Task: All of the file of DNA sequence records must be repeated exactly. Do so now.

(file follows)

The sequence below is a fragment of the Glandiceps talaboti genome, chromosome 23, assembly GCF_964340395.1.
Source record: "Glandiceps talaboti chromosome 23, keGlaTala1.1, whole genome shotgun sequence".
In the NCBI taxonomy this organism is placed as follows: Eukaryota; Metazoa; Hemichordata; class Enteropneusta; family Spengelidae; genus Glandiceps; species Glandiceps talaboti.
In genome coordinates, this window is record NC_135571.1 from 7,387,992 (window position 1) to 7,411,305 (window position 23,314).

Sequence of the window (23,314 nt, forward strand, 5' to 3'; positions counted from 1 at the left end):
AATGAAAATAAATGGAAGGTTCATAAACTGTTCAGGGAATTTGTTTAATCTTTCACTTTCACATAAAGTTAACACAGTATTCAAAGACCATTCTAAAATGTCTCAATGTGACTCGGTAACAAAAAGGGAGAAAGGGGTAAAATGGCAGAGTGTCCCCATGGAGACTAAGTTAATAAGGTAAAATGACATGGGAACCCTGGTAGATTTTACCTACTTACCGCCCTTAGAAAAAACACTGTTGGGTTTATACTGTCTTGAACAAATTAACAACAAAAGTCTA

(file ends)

The sequence below is a fragment of the Glandiceps talaboti genome, chromosome 23, assembly GCF_964340395.1.
Source record: "Glandiceps talaboti chromosome 23, keGlaTala1.1, whole genome shotgun sequence".
In the NCBI taxonomy this organism is placed as follows: Eukaryota; Metazoa; Hemichordata; class Enteropneusta; family Spengelidae; genus Glandiceps; species Glandiceps talaboti.
In genome coordinates, this window is record NC_135571.1 from 7,387,992 (window position 1) to 7,411,305 (window position 23,314).

Sequence of the window (23,314 nt, forward strand, 5' to 3'; positions counted from 1 at the left end):
AATGAAAATAAATGGAAGGTTCATAAACTGTTCAGGGAATTTGTTTAATCTTTCACTTTCACATAAAGTTAACACAGTATTCAAAGACCATTCTAAAATGTCTCAATGTGACTCGGTAACAAAAAGGGAGAAAGGGGTAAAATGGCAGAGTGTCCCCATGGAGACTAAGTTAATAAGGTAAAATGACATGGGAACCCTGGTAGATTTTACCTACTTACCGCCCTTAGAAAAAACACTGTTGGGTTTATACTGTCTTGAACAAATTAACAACAAAAGTCTA